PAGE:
The other night while giving a practice coaching session via Skype to a very good jazz guitarist, an interesting issue arose.
Though he had been putting in long hours of practice, diligently and intelligently working on the specific skills he would like to develop as an improviser, he found his actual experience whenever improvising oddly unsatisfying, sort of “uninspired and disconnected”, to use his words.
I asked him how often he was playing with other musicians on average, and he said usually once or twice per week. I said that that didn’t seem like much, based on how devoted he was to playing jazz.
He went on to say that he had purposely put himself into “woodshed mode” for a few months, to really get his “playing to another level”, and was avoiding jam sessions and some other playing opportunites that he previously participated in.
As I began to ask more questions (about his practice routine, time spent practicing, goals ,etc.), it dawned on me that, although he was practicing improvisation at a furious rate, he was doing very little actual pure improvising.
Allow me to explain.
He had been devoting the vast majority of his practice time to growing his improvisational skills.
For example, he had been practicing:
Improvising over a variety of harmonic forms, as he consciously connected particular dominant 7th chord substitutions via half-step voice leading.
Improvising over an entire chorus of a standard song (in 4/4) while subdividing his ideas metrically in 5/4.
Consciously applying a pre-determined set of altered scales (harmonic major pentatonic, in this case) over the basic iii7-VI7-ii7-V7-I sequence.
And so on.
All of this is good work, no doubt. Great ways to explore the materials of music in improvisation! Practical ways to practice improvising.
But practicing improvising is not entirely the same as purely improvising.
By purely improvising, I mean there is no agenda while improvising. No subtext. No particular goal to consciously aim for. No clearly defined rules to self-consciously abide by. No self-imposed limits.
You see, when improvising just for the sake of improvising, your brain is working in a fundamentally different way than when you are consciously practicing improvisational skills. (And of course, none of this even takes in account the entirely different process of improvising with other people; here I’m just addressing the daily, “by yourself”, practice regimen.)
When purely improvising, you are not so much “thinking like a composer”, as you are reacting, to your subconscious impulses to rhythmically and musically organize sounds as a form of deep self expression. (All of your hard work has been a vital tool to help enable this, of course!)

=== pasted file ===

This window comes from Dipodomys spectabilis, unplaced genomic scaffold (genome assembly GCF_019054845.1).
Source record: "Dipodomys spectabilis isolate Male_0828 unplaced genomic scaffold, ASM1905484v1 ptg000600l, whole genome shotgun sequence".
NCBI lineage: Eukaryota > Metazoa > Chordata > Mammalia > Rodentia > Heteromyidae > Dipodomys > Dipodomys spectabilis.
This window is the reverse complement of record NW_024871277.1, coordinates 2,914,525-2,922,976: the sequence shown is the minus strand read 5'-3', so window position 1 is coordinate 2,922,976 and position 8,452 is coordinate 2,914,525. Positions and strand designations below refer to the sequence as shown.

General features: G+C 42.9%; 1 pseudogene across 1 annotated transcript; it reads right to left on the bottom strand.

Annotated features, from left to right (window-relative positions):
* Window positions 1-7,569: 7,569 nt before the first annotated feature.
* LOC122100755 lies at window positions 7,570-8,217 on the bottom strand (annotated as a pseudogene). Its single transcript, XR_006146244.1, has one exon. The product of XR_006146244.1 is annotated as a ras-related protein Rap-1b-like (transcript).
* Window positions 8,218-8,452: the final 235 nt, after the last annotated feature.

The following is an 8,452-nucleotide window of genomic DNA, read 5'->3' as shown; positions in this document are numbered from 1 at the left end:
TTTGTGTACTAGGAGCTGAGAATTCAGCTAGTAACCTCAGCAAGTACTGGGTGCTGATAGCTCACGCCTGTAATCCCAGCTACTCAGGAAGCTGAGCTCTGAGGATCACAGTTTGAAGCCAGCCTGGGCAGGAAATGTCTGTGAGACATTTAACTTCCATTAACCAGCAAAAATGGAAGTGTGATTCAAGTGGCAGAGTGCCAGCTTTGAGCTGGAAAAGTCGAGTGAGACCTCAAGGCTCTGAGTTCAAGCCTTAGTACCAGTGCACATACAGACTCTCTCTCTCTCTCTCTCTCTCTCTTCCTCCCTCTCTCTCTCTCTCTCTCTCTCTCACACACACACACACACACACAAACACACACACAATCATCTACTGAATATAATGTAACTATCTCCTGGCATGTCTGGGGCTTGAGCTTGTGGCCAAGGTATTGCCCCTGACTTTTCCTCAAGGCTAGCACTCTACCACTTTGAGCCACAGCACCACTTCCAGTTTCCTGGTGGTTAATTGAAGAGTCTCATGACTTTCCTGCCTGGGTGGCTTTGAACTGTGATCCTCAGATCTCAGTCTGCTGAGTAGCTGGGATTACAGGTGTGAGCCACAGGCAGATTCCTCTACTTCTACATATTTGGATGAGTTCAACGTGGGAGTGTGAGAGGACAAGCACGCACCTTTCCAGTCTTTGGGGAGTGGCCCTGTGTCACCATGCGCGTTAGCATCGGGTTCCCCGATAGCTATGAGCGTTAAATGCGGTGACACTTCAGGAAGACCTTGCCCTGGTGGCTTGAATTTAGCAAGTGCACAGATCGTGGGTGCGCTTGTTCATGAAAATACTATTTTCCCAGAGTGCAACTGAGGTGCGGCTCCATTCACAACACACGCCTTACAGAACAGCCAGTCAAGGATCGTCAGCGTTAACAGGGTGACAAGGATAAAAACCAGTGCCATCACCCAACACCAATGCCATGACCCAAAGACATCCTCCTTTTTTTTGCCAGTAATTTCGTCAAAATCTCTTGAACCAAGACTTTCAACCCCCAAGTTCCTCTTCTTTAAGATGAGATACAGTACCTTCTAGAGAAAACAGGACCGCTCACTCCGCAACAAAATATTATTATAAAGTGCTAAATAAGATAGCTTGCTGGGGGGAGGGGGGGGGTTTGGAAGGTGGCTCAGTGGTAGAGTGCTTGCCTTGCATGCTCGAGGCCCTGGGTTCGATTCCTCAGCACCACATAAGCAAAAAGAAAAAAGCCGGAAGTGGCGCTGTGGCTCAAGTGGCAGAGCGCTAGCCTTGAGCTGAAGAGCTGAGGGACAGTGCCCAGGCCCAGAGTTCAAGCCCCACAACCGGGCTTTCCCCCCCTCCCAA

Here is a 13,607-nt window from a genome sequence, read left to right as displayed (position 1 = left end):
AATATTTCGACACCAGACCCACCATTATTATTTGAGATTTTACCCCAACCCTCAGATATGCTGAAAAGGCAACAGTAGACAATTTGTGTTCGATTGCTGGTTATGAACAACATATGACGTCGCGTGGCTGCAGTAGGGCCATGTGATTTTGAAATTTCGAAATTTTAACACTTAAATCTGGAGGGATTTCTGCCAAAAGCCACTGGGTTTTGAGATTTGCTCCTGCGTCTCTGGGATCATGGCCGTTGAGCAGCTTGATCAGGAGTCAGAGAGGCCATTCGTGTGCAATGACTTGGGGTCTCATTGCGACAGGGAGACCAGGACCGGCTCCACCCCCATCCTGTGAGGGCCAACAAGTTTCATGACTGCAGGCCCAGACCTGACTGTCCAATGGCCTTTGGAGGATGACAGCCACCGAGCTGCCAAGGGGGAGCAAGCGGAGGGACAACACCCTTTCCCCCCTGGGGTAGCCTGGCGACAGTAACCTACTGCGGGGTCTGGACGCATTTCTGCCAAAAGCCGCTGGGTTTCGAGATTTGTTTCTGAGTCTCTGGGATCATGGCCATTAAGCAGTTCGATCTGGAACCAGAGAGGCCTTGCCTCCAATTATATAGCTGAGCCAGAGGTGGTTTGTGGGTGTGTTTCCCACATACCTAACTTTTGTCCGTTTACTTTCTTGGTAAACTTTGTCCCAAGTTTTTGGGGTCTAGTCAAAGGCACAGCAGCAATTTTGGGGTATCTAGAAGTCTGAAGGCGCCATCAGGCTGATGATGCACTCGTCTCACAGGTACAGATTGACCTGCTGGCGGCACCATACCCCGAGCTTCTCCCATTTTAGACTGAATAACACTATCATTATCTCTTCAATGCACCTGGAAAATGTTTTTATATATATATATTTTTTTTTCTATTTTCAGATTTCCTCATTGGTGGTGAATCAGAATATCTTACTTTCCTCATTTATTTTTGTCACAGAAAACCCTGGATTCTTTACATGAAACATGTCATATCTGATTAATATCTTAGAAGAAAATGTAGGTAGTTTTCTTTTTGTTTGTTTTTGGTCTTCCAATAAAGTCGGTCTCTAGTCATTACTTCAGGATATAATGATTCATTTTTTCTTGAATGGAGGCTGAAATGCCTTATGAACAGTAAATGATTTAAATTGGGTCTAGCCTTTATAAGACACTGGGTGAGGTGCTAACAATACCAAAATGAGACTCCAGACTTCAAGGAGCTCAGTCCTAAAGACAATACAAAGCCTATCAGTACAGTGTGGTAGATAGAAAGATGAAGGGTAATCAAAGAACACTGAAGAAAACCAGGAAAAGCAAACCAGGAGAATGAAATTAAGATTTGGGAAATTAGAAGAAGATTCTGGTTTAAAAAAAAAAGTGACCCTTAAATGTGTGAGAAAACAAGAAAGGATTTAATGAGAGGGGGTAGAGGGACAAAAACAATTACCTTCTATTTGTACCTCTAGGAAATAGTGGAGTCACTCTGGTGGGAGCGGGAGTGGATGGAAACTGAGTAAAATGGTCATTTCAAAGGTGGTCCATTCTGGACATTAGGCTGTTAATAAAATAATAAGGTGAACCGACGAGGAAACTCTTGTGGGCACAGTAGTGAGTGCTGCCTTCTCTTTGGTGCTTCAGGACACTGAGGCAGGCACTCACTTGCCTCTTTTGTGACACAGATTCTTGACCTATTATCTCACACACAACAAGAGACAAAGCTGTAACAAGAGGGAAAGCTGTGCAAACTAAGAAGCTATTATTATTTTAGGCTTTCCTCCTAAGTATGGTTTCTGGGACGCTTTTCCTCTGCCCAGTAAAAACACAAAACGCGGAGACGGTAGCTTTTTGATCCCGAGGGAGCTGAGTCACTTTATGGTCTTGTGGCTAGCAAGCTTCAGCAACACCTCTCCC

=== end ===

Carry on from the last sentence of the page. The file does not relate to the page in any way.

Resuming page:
When practicing improvisation, you are still improvising, but at a less visceral, immediate level. In essence, you now are “thinking like a composer”, more or less. Connecting the dots, creating with a more specific intention, assessing, judging, editing, etc.
And again, that’s good, absolutely essential to progress.
But it in of itself is not sufficient for calling upon your brain to go into that magical world of “accessing the subconscious” as Sonny Rollins puts it.
For that you need to improvise. Every day. With nothing to aim for except the experience of improvisation itself.
And not only every day, but quite a bit every day.
I recommended to my client that he spend at least 50% of his practice time for the next month just improvising without working on any specific “skills”. This still allows him plenty of time to work on “practicing improvisation” to continue to boost the skills he is hoping to cultivate.
The guidelines I gave him are simple. Here they are:
Follow your desire. Let your curiosity decide what kind of time feel, tempo, mood, etc., you’d like to explore. Let your whim in the moment decide.
Stay simple and familiar. Choose something you know really, really well. Maybe a standard you’ve played so many times, you could easily put it in any key you like at will. See that you’re not distracted by the form, but rather, are supported by it (and can trancend it).
Avoid an agenda. Have no particular conscious aim in mind. Leave your “composer’s mind” at the door. Let your muse run free.
Quiet your critical mind. As much as possible, don’t dwell (or even care!) on “how you are doing”. Just see if you can follow your impulses as you improvise over this “old friend” of a form. Let your feeling for moving with the music guide you.
Spend some time each day improvising with no form in mind. Improvise freely over a mode, a groove, a simple motif, a drone, or nothing at all. Let the music have a chance to emerge from you with virtually nothing in mind.
Trust your process. Realize that the skills and experiences you’re building are for the actual, in-the moment act of improvisation.In fact, you are still “practicing” even when you are “purely improvising”. Specifically, you’re practicing the psycho-physical state of being that is most conducive to the act of freely expressive and cogent improvisation.
Enjoy! (Play from a place of love, and let the beauty flow through you.)
And that’s it. I’m curious to hear back from my client in a couple of weeks, but I predict he will have good things to say about his new process, as he learns to better balance his skills and practice efforts.
So how much do you actually improvise each day, versus practicing improvisational skills? Both are of equal importance.
Here’s a nice little video of two great innovators in modern jazz, Warne Marsh, and his teacher, Lennie Tristano, talking about the musical skills of improvisation (Warne Marsh’s comments), and the actual act of improvising (Lennie Tristano’s comments). Enjoy!